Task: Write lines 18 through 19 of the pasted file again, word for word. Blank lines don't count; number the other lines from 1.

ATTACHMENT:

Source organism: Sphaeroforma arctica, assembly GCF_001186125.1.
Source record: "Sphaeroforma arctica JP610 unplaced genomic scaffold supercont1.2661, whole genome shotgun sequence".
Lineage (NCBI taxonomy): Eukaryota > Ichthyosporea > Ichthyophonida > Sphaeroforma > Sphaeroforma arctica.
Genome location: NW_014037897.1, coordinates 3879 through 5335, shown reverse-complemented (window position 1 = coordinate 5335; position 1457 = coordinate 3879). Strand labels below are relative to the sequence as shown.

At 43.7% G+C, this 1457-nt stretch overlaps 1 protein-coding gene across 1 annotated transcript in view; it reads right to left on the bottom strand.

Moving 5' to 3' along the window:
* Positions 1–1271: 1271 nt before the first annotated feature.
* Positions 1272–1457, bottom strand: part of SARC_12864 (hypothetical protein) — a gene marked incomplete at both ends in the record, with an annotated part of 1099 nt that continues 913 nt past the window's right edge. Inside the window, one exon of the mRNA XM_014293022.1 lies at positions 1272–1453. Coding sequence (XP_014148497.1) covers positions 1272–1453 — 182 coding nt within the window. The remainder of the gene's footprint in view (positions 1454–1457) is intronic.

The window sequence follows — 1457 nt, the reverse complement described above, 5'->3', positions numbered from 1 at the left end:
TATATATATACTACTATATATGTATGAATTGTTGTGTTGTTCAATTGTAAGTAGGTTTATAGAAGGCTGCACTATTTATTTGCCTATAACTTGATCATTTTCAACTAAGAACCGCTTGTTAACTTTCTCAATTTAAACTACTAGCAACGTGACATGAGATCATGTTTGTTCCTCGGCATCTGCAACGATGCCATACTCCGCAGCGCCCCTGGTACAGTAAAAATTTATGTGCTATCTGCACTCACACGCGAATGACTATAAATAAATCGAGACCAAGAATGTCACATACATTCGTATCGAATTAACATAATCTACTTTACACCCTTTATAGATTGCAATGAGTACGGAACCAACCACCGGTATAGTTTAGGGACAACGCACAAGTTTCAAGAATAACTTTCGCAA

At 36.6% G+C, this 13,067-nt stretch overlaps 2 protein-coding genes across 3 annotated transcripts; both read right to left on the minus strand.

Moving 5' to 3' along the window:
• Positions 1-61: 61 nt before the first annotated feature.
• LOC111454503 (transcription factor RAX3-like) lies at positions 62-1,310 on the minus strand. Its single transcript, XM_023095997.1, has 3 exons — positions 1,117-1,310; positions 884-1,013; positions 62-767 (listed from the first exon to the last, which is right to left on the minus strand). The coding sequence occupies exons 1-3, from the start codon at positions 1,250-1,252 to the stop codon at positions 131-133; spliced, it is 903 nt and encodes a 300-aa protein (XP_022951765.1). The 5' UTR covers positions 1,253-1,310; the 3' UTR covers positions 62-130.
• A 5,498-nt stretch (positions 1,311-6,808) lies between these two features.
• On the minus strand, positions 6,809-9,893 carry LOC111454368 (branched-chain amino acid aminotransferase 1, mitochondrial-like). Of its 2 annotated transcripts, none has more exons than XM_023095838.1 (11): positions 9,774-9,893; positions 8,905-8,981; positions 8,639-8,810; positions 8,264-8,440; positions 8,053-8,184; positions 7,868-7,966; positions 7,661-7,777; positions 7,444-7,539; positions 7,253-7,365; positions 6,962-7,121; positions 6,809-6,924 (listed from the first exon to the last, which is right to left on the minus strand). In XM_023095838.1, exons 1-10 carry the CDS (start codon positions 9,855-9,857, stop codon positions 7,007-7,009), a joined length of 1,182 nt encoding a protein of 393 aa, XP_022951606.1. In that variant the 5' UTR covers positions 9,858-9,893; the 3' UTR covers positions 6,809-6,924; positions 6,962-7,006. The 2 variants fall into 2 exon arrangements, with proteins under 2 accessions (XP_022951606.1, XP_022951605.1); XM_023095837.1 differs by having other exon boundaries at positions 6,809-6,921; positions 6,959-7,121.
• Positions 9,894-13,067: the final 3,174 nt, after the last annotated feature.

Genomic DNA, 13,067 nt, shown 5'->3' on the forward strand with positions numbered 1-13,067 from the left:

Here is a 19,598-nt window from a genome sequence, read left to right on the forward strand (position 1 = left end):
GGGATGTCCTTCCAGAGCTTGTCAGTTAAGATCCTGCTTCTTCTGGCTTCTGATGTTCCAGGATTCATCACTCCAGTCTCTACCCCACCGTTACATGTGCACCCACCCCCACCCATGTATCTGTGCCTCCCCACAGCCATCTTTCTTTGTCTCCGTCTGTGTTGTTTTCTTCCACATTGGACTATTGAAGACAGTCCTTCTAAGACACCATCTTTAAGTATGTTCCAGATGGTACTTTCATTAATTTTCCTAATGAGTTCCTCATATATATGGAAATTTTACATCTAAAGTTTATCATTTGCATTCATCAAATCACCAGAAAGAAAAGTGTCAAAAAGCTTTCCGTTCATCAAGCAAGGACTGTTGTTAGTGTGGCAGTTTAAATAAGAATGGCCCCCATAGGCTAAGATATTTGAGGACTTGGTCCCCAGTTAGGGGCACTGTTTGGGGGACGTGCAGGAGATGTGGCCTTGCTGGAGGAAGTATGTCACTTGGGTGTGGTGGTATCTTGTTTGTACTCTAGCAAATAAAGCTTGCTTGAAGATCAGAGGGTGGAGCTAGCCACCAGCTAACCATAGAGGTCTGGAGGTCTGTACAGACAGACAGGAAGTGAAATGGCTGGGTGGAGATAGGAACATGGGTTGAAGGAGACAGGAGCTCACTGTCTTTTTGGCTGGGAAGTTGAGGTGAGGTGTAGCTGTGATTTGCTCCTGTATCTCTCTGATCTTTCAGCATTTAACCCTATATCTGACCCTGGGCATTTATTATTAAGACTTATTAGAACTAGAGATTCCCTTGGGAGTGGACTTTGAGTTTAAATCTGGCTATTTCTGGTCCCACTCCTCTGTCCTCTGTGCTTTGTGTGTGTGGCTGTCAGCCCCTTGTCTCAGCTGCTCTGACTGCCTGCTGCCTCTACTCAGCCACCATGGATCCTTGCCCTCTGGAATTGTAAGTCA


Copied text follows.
Genomic DNA, 13,067 nt, shown 5'->3' on the forward strand with positions numbered 1-13,067 from the left:

Here is a 19,598-nt window from a genome sequence, read left to right on the forward strand (position 1 = left end):